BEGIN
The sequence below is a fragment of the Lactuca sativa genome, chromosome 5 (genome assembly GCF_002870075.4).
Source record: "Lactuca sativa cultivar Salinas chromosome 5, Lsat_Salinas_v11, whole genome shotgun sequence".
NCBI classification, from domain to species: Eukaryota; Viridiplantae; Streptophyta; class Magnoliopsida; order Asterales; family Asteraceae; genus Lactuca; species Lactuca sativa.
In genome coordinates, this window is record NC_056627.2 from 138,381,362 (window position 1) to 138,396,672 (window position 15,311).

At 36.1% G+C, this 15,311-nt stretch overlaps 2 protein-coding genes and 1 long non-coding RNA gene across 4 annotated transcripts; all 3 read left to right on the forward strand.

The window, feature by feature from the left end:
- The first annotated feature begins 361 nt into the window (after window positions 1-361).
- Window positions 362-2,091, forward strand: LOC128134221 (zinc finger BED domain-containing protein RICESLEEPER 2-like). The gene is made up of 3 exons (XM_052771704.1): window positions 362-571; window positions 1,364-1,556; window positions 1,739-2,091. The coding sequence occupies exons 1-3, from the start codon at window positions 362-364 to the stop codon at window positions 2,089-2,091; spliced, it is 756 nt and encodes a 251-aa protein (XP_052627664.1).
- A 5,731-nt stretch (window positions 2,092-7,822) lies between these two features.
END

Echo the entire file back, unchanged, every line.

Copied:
The sequence below is a fragment of the Lactuca sativa genome, chromosome 5 (genome assembly GCF_002870075.4).
Source record: "Lactuca sativa cultivar Salinas chromosome 5, Lsat_Salinas_v11, whole genome shotgun sequence".
NCBI classification, from domain to species: Eukaryota; Viridiplantae; Streptophyta; class Magnoliopsida; order Asterales; family Asteraceae; genus Lactuca; species Lactuca sativa.
In genome coordinates, this window is record NC_056627.2 from 138,381,362 (window position 1) to 138,396,672 (window position 15,311).

At 36.1% G+C, this 15,311-nt stretch overlaps 2 protein-coding genes and 1 long non-coding RNA gene across 4 annotated transcripts; all 3 read left to right on the forward strand.

The window, feature by feature from the left end:
- The first annotated feature begins 361 nt into the window (after window positions 1-361).
- Window positions 362-2,091, forward strand: LOC128134221 (zinc finger BED domain-containing protein RICESLEEPER 2-like). The gene is made up of 3 exons (XM_052771704.1): window positions 362-571; window positions 1,364-1,556; window positions 1,739-2,091. The coding sequence occupies exons 1-3, from the start codon at window positions 362-364 to the stop codon at window positions 2,089-2,091; spliced, it is 756 nt and encodes a 251-aa protein (XP_052627664.1).
- A 5,731-nt stretch (window positions 2,092-7,822) lies between these two features.